The amount of darkness in Alaska varies depending on location within the state, although the darkest months are typically between November and late January. Some cities in Alaska see more light than others during the darkest months. North of the Arctic Circle, locations such as Barrow may receive up to 67 days of total darkness in the year, while others are plunged into complete darkness only during the height of the winter solstice, which occurs around December 21.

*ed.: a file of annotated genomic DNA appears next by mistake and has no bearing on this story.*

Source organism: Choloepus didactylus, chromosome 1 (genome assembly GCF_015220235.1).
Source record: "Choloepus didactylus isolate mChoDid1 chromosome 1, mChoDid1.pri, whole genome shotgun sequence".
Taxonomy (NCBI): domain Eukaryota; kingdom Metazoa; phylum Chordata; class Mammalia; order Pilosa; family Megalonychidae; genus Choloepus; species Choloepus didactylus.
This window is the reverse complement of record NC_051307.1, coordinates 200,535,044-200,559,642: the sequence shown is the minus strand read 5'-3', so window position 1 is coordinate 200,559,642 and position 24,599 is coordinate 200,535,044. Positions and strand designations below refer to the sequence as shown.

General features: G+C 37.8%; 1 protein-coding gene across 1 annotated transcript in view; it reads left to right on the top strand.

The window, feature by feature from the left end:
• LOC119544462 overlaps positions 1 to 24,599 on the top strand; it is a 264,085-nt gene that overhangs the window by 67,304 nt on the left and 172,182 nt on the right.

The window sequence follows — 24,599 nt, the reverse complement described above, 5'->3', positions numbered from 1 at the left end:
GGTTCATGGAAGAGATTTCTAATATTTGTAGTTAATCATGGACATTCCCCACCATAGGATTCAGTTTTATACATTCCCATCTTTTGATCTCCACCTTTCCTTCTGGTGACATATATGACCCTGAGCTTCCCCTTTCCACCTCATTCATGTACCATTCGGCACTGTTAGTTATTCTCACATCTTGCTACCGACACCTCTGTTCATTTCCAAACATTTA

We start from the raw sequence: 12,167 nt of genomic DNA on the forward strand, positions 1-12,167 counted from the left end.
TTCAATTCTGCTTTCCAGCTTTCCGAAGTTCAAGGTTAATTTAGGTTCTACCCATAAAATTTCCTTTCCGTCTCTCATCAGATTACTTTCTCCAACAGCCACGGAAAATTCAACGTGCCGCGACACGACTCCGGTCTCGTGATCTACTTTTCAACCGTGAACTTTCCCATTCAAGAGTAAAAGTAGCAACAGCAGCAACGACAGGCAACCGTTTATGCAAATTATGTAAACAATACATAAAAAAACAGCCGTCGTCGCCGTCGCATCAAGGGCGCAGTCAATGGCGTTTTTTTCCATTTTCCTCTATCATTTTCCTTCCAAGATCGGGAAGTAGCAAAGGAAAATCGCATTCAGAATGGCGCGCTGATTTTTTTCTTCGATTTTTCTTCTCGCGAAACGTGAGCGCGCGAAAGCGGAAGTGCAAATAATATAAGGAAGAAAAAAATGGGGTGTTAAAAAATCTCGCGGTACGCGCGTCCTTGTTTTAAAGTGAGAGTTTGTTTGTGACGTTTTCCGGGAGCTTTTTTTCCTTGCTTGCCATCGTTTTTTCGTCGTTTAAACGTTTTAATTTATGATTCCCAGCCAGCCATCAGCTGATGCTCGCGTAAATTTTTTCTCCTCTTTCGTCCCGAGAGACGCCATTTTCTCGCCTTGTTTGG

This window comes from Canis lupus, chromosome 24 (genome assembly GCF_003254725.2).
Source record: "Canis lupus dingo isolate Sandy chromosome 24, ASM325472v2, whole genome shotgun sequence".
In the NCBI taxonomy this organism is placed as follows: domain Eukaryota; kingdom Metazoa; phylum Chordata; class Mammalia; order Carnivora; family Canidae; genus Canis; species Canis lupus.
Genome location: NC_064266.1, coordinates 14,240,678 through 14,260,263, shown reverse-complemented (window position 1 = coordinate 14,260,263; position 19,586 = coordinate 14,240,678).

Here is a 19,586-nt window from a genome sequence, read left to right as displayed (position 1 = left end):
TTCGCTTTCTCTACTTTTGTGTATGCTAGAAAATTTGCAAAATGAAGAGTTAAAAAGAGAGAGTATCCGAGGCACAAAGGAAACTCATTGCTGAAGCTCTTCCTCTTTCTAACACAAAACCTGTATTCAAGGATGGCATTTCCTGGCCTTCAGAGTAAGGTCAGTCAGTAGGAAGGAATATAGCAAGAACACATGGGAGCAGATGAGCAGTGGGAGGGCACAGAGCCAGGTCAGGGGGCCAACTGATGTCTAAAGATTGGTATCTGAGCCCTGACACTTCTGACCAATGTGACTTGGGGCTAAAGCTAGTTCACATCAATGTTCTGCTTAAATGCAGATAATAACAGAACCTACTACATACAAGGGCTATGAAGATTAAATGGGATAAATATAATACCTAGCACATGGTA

. In Alaskan towns and cities that lie North of the Arctic Circle, residents face nearly 70 days each year of total darkness because the sun sets around the middle of November and does not rise again until the end of January. In the summer months, however, Barrow receives nearly 80 days of perpetual sunlight, which is called the Midnight Sun. Generally, the Arctic Circle is considered the delineating point of the Midnight Sun. Locations south of the Arctic Circle have sunrises and sunsets each day while cities north of the Circle experience periods of time without sunrises or sunsets. Although Alaskan residents can look forward to long periods of sunlight in the summer, they are at a heightened risk of developing seasonal depression disorder from a prolonged lack of sunlight in the winter months. Seasonal depression can produce mild symptoms such as food cravings and lethargy as well as serious symptoms such as suicidal thoughts.